Last week’s series opener of the American version of The Killing primarily focused on Sarah Linden’s paranoia as she didn’t know who she could trust with the information about the tampered evidence. This week though Linden is busy getting her detective on as she searches for an alibi for Darren Richmond on the night of Rosie Larsen’s murder a night on which his girlfriend Gwen claimed he came back to bed sopping wet. This week’s episode is mainly centred on Rosie’s father Stan, who has to try and cope with the fact that the police arrested the wrong man, as well as the news that his best friend Belko committed suicide at the end of last week’s instalment.
The episode opens and closes with Stan as son Denny finds Rosie’s blood-stained backpack on their doorstep he realises that the police haven’t found the killer, later he gets frustrated when the corrupt Holder doesn’t fulfill his promise of sending a car around to check up on the family every few hours. When Richmond is finally acquitted of the crime Stan feels he has no choice and goes to his old mob associates, asking them to find the killer and finish him off. Brent Sexton is really the star of the show here, as he plays a tortured man here who realises that his two young sons are really scared but still has to get justice for his murdered daughter. The scene that particularly struck me was when Stan learnt of Belko’s suicide and realises he can no longer help his friend, he suddenly starts punching the lockers at his work having a mini breakdown in the process. The two young actors who play his sons are also mature for their years, especially Evan Bird as Tom who is able to act terrified when he sees a shadowy figure through the wing mirror of his aunt’s car, that turns out to be a journalist, and he perfectly put over a character of a child who no longer feels safe at home any more.
Onto the investigation, which was re-opened this series, as Linden went rogue talking to Gwen about her evening with Richmond before travelling to the cabin to try and get to the bottom of how he spent his night. These scenes let Mireille Enos really portray Linden the brilliant detective, as opposed to the slightly paranoid woman who may or may not have mental issues. The big scene this week is where Linden finally tracks down DA Christina Nillsen and presents her with evidence in a shadowy car park, a scene which pays homage to All the President’s Men as well as being shot absolutely beautifully. As a fan of the Danish series I was a little bit alarmed to see Sofie Gråbøl, the actress who originally played Sarah, as the DA mainly because it was a bit odd to see her talking to herself. On one hand I didn’t really like Gråbøl turning up here as The Killing is meant to be a serious drama and this felt like an in-joke that you may find in an off-the-wall sitcom such as 30 Rock or Community. At the same time though Sofie Gråbøl is a fantastic actress and the handful of scenes she does appear in have a certain gravitas to them as she herself gets frustrated with the American Sarah’s lack of gratitude.
Sarah also has to deal with the fraught Holder who himself is now as paranoid as she was last week, after he swaps Rosie’s backpack for his but gets back false analysis from the bag stating that there Rosie’s blood was on said item. We learn more about why Stephen Holder was chosen to be a detective and it turns out it wasn’t for his skill but for the fact that he could be easily manipulated by those who wanted to plant fraudulent evidence such as the tollbooth photo of Richmond. Personally I never warmed to Holder as I didn’t like the fact that a villain was essentially working in the police department and I was also not a fan of Joel Kinnaman’s twitchy turn as the dodgy detective. It seems that this series though Holder may redeem himself in some way, as he seems to have realised what he’s done wrong and the scene in which he frantically tries to breakdown Sarah’s hotel room door demonstrated that.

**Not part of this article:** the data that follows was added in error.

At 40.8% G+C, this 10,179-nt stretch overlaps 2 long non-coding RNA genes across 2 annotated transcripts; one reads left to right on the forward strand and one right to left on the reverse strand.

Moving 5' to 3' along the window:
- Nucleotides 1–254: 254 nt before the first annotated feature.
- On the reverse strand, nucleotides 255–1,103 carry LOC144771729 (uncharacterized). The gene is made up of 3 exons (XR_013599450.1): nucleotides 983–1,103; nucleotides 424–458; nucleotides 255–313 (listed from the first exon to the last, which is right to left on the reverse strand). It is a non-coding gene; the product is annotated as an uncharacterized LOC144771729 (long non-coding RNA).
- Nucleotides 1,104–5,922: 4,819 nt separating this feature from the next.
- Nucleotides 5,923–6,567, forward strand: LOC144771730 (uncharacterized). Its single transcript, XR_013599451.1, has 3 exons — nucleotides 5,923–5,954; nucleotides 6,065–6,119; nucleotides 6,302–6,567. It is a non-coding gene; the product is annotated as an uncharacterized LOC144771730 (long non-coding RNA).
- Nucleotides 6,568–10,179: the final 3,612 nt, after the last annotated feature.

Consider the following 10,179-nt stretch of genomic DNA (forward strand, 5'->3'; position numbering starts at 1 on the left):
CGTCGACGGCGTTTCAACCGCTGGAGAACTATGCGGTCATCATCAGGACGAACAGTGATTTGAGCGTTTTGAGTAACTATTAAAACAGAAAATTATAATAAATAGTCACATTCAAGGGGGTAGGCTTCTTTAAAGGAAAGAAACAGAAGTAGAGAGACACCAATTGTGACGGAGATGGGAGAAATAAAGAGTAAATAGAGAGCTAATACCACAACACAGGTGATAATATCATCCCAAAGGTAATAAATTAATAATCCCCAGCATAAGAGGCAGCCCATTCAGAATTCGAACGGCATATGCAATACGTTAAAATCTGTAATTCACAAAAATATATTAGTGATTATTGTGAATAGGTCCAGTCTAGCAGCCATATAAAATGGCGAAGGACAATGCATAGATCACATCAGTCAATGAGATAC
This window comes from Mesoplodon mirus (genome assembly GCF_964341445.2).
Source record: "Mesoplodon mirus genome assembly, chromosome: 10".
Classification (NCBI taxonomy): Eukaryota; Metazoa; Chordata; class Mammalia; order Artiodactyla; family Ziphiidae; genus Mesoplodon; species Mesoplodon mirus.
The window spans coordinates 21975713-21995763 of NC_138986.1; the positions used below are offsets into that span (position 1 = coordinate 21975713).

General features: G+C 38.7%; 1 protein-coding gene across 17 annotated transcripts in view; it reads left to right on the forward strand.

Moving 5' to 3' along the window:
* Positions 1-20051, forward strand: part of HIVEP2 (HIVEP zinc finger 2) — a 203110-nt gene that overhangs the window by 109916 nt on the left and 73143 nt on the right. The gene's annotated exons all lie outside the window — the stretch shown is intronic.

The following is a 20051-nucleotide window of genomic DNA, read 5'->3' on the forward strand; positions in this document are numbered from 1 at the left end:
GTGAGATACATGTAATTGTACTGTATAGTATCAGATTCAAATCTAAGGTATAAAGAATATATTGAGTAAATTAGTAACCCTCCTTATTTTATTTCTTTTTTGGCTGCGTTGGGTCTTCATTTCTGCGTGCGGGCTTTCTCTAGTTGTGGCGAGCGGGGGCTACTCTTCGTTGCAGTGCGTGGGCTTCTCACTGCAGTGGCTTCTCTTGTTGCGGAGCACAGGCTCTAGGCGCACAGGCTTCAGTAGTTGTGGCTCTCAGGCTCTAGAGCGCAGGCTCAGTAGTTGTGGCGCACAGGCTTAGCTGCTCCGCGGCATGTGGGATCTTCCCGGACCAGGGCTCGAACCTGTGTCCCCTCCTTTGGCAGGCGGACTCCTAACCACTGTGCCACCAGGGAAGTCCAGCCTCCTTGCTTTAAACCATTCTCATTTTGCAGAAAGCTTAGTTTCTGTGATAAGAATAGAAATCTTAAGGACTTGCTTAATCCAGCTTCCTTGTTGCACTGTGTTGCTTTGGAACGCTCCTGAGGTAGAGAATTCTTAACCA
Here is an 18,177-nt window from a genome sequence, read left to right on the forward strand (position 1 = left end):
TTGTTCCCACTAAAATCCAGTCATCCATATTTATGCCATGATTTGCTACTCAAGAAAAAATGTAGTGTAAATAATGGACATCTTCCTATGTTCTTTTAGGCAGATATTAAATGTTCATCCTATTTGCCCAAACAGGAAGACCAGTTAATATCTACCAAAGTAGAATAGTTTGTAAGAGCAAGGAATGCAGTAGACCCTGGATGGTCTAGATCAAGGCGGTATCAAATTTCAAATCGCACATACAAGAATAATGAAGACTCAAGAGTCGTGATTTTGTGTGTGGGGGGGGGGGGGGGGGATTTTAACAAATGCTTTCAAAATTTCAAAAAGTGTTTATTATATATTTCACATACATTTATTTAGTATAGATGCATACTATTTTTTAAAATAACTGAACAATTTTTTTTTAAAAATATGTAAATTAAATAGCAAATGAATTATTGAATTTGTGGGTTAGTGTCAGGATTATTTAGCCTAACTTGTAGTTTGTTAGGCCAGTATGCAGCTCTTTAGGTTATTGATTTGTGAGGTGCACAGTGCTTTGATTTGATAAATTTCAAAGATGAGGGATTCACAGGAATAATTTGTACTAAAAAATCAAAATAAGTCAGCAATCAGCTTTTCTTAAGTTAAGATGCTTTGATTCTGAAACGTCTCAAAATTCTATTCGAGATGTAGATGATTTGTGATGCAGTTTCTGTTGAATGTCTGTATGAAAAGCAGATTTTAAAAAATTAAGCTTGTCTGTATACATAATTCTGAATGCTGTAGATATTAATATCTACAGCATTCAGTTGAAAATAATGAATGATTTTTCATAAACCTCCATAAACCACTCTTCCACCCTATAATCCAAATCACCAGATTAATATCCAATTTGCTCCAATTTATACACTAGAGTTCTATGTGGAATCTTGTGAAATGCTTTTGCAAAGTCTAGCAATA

As we learnt this week poor old Richmond looks to have lost the use of his legs after being shot by Belko however when he comes around his advisor Jamie struggles to tell him the news instead deciding to go off to the gym and get in a fight with one of the mayor’s advisors. The scene at the gym was also one of my favourites mainly due to the cinematography as the cameras zoomed in on Jamie’s legs while he was working out making the point that his boss had now lost the use of his. Thankfully The Killing hasn’t lost track of its Danish roots completely as Richmond’s alibi is the same as it was in Forbydelsen as was the introduction of a new boss in the form of Lt. Carlson the American equivalent of Lennart Brix. Though actor Mark Moses, best known for his roles in Desperate Housewives and Mad Men, didn’t really have a lot to do here he still was able to get across a new character who wouldn’t take any nonsense from Sarah in the same way that Brix does in the Danish version.
Overall this was a plot-heavy episode which counter-balanced last week’s slow opener fantastically and moved on all the character’s plots as the murder investigation was reopened. The discovery of Rosie’s rucksack will obviously be the piece of evidence that the police will be able to use to find a new suspect while on the political side of things it seems that Richmond will now have to deal with not having the use of his legs for the rest of his life. However for me the most interesting thing to come out of episode two was the continued struggles of the Larsen family and Stan’s reliance on his old mob boss to do the job that he feels the police are unable to do. This episode has certainly done enough to hook me in at least for a couple more episodes just to see where the Americans go now they’ve differed themselves in so many ways from the Danes.
Are you a fan of The Killing? What did you think of this second episode? Leave Your Comments Below.